It is best suited for: 

  • Team building, where people work together (but do not necessarily know each other very well) 
  • Working out the best solution to a shared problem 
  • Strategy development, where individuals get the opportunity to contribute their vision of the aims and challenges and consolidate these with the ideas of others 
  • Creating a shared mind set 
  • Understanding each other’s points of view on a deeper level 
  • Having effective and constructive discussions where everybody is heard 
  • Mapping out current business process from each person’s perspective 
  • Unleashing creative thinking 
    Building bricks for your future

Using Design Thinking for Process Mapping

How do we play at Optimation? 

Our clients enjoyed playing with LEGO and taught us also internally the benefits of using physical elements for ice breakers in workshops, visual aids for current state mapping, problem solving while creating software solutions and defining future state. Why not have fun while finding your answers? 

We first used LEGO as an icebreaker exercise where you had to build a tower. Not just any tower, but one with some constraints and limitations set to the scale and design. Imagine the competition and lengths you would go to, to push the boundaries, testing the limits but producing amazing structures. Now imagine the mean facilitator pushing your structure to test the durability and strength of your tower, seeing the thousands of pieces break apart in front of your eyes. What a way to start your workshop, but I bet you’re already thinking of how your tower would have looked in those LEGO bricks. 

Using this approach, we had a team mapping out the current state business process flow.  In this case where a blind woman also contributed to the process using LEGO bricks. She commented that it was the first time she felt that she wasn’t impaired in any way.  She could work with the bricks in the same way as sighted people and felt she could fully participate. 

The next example with a client was to build the current state of a visitor’s process for guards at a prison. Those big strong guards all enjoying building the current state process with LEGO using symbols like a lion on a hill for the ever-watching guard over a prison or a LEGO minifig guard pointing a flashlight at another visitor minifig to represent searches. It helped them articulate the process in a way you would write down the process with colour pens. The imagination is endless while the current state was produced and photos documenting it all.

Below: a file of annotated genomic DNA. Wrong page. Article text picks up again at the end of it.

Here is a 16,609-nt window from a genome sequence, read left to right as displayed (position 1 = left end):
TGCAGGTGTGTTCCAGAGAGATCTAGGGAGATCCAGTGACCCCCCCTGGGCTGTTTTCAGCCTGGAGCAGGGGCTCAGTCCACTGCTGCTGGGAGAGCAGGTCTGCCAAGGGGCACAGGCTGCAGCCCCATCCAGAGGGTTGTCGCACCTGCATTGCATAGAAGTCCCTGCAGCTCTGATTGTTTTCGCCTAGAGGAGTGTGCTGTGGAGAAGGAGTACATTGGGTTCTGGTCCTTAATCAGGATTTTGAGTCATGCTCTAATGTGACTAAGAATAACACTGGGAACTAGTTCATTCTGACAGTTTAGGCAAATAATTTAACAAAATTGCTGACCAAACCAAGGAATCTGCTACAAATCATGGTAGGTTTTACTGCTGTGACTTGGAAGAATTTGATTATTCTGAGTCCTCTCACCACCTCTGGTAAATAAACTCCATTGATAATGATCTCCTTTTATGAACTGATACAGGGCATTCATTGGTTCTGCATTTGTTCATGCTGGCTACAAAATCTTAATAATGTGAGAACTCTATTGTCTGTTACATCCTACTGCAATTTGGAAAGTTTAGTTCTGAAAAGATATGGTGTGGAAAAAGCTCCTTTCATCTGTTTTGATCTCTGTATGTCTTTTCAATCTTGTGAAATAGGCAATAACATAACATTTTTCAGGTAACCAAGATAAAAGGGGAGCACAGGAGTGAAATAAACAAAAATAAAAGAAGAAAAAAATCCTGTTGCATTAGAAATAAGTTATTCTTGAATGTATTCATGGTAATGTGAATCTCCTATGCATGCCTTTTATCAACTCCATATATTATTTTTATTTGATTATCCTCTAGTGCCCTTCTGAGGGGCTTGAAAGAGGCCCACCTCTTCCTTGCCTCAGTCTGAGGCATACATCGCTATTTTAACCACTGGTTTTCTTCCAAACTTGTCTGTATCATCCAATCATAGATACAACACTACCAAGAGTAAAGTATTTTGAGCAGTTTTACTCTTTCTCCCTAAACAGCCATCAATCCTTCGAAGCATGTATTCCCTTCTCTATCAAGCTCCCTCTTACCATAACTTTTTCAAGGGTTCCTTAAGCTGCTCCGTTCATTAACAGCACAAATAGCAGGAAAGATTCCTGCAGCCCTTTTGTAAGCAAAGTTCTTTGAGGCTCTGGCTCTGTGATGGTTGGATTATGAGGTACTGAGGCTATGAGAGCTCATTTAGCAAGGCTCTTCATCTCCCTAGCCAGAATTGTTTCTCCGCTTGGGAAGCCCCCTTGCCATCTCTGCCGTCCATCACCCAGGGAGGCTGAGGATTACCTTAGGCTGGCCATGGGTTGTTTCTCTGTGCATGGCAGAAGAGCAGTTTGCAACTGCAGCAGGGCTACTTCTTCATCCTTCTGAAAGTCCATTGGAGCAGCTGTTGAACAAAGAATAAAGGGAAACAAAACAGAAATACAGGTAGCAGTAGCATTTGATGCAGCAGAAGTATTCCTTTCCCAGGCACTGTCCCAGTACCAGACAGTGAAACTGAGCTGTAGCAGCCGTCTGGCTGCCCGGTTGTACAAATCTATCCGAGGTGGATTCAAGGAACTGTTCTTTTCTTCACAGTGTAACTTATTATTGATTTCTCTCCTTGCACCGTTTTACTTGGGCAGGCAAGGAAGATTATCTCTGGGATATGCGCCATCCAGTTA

Another case we’ve done internally asking our own developers to build a solution for a client using LEGO instead of programming the solution straight away. The crazy ideas that flowed from that translated to a software solution that the client could not believe was possible and loved to implement. 

The last was a client discovering their future state modelling data and mapping their data strategy. Through asking questions they built amazing pipelines for feedback using LEGO pipes and displaying data on boats like fish from catchment areas in the sea of data. A camera on a shark looking for the data, while a glass panel represents filtering the data while passing through it. What an amazing wonderland of data! In the end, they had their whole future state right before their eyes. 
Have a look at some of our work using this creative thinking process with amazing results. 

Ready to play your business better? 

Even if you missed the LEGO Master Australia on TV, don’t worry, just be yourself and come and have fun with LEGO bricks if nothing else.  

To find out more, click here